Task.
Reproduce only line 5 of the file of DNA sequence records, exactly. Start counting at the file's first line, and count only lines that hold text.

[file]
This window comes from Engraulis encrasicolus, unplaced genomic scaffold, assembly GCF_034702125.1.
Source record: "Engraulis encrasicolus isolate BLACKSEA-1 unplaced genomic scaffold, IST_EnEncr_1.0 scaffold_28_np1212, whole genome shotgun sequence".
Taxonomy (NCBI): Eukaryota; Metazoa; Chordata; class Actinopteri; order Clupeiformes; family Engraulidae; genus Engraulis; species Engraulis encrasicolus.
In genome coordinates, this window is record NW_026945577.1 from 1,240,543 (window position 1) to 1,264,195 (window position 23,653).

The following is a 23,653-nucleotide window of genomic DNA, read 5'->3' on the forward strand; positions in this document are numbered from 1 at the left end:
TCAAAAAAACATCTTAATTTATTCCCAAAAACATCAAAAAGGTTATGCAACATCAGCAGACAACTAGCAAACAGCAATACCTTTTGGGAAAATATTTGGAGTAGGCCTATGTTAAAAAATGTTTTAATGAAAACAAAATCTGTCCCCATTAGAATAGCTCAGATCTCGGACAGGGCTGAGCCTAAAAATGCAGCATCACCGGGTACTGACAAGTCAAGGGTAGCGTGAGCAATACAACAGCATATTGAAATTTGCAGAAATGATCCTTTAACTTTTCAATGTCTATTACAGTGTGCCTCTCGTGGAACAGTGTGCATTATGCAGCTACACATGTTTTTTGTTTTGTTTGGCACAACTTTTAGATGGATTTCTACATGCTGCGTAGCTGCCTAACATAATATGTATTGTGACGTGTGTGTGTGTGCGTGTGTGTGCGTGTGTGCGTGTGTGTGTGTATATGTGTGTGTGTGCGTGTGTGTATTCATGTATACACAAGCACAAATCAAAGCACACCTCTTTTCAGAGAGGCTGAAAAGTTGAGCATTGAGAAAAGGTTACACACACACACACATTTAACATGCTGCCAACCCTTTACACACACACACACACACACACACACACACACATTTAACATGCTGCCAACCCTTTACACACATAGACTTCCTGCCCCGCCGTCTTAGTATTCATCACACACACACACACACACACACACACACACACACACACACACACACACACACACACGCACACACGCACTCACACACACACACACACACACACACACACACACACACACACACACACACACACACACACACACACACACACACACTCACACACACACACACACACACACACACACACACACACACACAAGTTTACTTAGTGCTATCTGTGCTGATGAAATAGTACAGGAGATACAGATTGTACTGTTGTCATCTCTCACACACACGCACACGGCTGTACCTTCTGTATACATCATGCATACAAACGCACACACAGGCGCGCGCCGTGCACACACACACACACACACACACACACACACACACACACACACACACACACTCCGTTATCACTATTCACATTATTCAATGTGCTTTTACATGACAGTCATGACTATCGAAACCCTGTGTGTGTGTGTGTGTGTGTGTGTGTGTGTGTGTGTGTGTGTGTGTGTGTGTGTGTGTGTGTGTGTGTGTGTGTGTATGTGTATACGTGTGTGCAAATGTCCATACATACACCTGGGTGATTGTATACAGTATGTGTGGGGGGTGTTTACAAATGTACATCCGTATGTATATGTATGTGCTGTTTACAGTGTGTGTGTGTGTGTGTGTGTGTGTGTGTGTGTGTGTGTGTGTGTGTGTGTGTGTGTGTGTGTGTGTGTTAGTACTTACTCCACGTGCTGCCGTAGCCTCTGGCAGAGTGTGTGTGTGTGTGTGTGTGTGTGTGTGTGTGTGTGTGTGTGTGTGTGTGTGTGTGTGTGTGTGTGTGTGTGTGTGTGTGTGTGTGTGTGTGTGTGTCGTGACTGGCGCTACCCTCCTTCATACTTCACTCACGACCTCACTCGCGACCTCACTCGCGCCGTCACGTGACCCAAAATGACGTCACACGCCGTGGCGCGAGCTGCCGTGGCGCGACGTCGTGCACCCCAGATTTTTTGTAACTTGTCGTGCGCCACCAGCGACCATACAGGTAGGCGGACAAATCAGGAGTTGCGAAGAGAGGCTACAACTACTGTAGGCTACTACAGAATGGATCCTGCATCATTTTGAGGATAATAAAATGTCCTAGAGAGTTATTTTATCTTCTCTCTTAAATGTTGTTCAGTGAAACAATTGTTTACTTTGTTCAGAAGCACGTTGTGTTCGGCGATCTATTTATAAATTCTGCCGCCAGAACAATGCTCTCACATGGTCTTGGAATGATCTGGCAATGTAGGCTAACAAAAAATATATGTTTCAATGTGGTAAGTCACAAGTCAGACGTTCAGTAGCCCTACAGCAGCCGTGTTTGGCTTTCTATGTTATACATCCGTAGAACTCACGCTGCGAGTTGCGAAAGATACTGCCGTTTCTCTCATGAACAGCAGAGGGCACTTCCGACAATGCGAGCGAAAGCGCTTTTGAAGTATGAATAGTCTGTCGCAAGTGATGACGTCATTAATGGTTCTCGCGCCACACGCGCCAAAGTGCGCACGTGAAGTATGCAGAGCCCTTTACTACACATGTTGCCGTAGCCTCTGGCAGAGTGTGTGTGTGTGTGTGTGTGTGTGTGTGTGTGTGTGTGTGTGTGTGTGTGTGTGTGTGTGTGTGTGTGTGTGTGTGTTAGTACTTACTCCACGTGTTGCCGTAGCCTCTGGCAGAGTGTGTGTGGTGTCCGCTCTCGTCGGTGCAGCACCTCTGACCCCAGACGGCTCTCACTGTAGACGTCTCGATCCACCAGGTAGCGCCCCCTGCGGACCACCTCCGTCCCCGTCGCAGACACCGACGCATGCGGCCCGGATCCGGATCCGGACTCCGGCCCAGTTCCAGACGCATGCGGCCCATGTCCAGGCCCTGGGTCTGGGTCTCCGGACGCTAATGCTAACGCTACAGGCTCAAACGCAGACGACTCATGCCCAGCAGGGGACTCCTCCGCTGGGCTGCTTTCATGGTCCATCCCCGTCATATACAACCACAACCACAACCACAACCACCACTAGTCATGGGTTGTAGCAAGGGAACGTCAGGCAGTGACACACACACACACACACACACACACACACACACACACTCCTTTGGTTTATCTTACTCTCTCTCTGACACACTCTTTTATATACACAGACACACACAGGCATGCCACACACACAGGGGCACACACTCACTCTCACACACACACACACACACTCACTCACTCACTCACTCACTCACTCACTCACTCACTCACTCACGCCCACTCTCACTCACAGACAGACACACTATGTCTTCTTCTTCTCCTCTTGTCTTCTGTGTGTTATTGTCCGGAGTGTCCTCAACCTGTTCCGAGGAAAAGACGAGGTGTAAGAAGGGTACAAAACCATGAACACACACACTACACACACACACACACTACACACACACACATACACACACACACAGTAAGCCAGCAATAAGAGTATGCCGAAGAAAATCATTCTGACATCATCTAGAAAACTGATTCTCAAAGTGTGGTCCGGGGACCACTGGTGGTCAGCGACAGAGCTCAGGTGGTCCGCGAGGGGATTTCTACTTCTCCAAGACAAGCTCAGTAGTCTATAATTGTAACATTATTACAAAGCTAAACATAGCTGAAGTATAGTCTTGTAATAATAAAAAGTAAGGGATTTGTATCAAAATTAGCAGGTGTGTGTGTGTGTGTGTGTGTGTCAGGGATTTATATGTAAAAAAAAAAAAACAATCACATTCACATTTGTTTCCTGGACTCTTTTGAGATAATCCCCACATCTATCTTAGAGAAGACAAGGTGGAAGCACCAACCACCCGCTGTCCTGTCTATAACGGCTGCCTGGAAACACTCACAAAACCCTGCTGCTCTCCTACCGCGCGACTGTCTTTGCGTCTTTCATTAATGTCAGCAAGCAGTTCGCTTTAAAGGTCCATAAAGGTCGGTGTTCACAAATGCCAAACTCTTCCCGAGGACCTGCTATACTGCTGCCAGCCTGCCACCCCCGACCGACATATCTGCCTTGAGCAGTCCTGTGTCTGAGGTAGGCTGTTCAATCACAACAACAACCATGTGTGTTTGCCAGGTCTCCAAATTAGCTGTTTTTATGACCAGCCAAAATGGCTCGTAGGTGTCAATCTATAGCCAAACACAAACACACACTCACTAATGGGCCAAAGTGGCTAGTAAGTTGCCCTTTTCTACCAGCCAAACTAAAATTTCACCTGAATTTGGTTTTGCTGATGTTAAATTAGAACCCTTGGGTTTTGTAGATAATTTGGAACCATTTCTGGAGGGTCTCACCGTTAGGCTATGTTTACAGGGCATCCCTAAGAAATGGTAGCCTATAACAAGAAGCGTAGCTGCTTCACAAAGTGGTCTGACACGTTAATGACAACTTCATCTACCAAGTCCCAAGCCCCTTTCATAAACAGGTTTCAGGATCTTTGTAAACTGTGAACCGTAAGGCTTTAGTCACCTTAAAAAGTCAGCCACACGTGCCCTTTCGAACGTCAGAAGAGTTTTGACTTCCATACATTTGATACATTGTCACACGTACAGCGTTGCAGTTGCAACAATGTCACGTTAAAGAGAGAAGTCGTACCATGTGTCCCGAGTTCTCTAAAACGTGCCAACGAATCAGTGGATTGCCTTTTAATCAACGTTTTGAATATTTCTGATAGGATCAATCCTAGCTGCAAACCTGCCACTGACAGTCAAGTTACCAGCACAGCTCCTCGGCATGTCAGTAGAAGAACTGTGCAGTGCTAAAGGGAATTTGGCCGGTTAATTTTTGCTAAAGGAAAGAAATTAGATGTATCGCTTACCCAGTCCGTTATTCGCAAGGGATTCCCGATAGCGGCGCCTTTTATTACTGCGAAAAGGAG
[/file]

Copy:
The following is a 23,653-nucleotide window of genomic DNA, read 5'->3' on the forward strand; positions in this document are numbered from 1 at the left end: